The normal ups and downs of running a business. In contrast with working for someone else, it always feels very ‘personal’ and you get more emotional about the highs and lows. The support from my franchisor and his team has been excellent and I always feel able to seek their wise counsel when I need to. The first couple of years were tough, financially, for my family but we now appreciate the returns more so than perhaps we would have done. Staff issues have been a low-level but consistent theme over our four years of operation as the impact of a bad hire or poor performance on a small business can be significant.
Has becoming a franchisee changed your life, if so, how?
Absolutely! I have a freedom – both in decision-making and lifestyle that would never have been achieved had I remained working for a corporate. The returns from the business are not just financial. I am able to take time – when it suits me (and the weather permits!) to pursue my hobbies of cycling, running and sailing. Holidays that fit with my wife’s working pattern are much easier to arrange. This has not just been a positive career change, it’s been a positive lifestyle and wellbeing change.
In your opinion, what makes a successful franchisee?
Someone who’s ready to put in the ‘hard yards’ and follow the proven franchise systems. Over the time I’ve been a franchisee, it’s those who try to ‘reinvent the wheel’ that fail to realise the expected returns.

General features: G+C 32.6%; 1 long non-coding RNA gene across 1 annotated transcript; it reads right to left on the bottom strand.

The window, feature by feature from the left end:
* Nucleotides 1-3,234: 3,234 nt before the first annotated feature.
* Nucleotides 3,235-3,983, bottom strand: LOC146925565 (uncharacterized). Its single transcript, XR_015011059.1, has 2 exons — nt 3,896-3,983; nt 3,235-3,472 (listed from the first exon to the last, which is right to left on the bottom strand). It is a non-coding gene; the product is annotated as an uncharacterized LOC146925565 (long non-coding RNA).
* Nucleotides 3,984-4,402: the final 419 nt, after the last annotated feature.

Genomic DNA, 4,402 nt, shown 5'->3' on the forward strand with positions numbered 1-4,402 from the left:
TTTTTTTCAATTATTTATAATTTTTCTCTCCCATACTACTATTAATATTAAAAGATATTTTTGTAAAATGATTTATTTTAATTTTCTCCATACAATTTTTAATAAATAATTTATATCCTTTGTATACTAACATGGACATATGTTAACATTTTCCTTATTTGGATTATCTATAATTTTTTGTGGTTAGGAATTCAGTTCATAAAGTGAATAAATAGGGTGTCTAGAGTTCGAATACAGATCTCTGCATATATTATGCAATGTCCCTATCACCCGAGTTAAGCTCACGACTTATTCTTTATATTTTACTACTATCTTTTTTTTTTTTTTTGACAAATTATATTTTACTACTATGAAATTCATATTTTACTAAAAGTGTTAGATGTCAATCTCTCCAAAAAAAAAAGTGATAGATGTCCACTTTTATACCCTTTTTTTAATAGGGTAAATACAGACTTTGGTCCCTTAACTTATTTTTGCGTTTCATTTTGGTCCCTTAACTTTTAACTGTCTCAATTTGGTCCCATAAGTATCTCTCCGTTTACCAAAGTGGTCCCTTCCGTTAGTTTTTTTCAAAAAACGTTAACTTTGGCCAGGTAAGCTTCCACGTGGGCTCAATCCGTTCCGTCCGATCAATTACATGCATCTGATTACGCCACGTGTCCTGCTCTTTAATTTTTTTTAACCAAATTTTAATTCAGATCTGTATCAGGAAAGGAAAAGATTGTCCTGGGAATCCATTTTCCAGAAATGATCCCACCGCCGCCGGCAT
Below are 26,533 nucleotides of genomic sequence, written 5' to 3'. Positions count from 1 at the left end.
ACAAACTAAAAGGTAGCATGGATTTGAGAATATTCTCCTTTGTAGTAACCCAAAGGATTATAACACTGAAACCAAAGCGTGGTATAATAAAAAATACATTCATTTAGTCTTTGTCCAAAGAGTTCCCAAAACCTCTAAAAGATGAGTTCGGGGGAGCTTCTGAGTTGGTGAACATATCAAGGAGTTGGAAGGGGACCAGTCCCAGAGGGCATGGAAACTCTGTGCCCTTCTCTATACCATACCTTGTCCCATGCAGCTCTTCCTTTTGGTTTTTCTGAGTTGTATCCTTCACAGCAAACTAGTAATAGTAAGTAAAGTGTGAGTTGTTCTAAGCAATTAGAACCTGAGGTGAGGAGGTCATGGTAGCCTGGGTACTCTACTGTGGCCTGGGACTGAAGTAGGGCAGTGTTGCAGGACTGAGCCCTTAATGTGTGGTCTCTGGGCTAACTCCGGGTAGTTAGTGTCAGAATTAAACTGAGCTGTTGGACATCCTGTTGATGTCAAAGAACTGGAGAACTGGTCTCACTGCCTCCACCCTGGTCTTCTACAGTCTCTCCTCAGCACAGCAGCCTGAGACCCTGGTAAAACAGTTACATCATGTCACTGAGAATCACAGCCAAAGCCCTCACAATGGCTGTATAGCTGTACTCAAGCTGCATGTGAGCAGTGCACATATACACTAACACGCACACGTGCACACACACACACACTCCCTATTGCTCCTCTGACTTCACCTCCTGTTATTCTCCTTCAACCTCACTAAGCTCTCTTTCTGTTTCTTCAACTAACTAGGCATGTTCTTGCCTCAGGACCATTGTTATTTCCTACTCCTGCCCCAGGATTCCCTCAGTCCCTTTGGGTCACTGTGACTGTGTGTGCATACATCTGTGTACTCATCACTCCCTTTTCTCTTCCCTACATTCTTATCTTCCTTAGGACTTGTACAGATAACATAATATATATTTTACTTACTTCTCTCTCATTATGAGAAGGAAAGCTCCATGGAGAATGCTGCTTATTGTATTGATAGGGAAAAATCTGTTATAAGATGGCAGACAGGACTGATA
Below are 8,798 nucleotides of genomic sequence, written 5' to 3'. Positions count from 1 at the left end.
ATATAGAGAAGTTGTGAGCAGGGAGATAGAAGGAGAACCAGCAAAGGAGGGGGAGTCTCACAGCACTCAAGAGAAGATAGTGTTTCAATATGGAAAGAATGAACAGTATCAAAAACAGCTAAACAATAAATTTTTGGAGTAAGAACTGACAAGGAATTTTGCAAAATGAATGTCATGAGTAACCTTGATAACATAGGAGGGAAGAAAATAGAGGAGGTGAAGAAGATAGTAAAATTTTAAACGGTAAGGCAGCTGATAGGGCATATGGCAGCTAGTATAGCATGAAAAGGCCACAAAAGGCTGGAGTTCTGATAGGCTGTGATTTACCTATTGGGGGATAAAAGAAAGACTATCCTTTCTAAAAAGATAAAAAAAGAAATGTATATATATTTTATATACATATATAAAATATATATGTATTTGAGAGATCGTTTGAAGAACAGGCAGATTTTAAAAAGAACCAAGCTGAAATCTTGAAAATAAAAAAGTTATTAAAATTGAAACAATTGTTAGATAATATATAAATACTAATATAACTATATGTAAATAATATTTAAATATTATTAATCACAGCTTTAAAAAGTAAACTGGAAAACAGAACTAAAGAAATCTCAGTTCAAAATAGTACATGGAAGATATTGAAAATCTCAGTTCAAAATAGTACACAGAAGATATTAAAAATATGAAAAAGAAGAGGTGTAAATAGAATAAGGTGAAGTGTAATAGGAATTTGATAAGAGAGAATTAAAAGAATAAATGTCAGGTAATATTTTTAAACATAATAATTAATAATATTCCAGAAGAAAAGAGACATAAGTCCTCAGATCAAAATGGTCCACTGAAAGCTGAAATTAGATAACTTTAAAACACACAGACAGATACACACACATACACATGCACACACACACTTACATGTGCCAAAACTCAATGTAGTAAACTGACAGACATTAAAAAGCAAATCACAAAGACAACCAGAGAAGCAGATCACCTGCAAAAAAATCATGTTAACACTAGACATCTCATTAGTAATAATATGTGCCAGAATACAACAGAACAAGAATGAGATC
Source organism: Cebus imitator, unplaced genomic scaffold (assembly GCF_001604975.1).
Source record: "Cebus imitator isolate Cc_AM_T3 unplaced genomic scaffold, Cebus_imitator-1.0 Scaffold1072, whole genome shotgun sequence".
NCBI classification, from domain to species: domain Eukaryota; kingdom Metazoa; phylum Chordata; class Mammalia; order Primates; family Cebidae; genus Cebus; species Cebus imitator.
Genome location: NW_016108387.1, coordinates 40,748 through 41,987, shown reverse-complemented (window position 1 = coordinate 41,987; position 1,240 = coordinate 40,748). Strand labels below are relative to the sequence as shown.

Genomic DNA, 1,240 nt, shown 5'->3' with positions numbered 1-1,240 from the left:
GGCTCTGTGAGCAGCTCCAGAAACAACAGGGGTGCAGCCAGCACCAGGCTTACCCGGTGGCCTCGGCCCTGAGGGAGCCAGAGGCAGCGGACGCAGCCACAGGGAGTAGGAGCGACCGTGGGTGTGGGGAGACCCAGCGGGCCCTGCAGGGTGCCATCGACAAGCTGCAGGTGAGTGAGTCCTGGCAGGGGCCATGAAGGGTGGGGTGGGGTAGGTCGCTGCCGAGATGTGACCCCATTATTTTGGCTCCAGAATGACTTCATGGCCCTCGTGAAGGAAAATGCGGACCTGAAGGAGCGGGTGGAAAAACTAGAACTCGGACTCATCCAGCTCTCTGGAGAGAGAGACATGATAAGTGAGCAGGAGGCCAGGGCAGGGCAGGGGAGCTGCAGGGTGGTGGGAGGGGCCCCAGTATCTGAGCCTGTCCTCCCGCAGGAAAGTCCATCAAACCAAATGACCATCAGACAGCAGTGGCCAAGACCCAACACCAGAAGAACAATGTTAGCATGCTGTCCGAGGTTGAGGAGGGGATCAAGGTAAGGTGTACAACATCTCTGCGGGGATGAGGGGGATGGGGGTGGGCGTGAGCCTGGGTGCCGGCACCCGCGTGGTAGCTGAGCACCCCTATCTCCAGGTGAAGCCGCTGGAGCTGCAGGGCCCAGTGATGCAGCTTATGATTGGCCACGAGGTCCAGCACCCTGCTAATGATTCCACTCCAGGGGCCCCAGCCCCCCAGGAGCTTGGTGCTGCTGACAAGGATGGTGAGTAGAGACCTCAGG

Would you recommend franchising to other ex-servicemen or women? And what’s your reason for this?
Franchising provides sufficient structure along with proven systems and processes for an ex-serviceman or woman to feel in familiar territory. There are lots of corporates who fail to recognise the transferable skills of those leaving the Armed Forces. Franchising allows service leavers to move straight into the commercial sector without having to endure the sometimes misguided recruitment processes of the less enlightened companies. Of note, we’ve recently appointed a serving Army officer as a non-executive director to both provide him with some commercial experience while we leverage his analytical skills to help us grow.
If you could give one piece of advice to someone thinking of buying a franchise, what would it be?
Choose a franchise delivering a business or service that you are passionate about and do your research. If you don’t enjoy your business, you might as well work for someone else and let them take all the risk!
What are your plans for the future?
We are a fast-growing franchised business and having put in the groundwork, we want to exploit our success. Longer term, we are considering having a General Manager run the business for us. We are enjoying the journey and currently have no plans to exit.
Would you do it again?
Unequivocally, yes – and I probably would have done so on leaving the service rather than waiting for a few years trying to get a commercial CV together.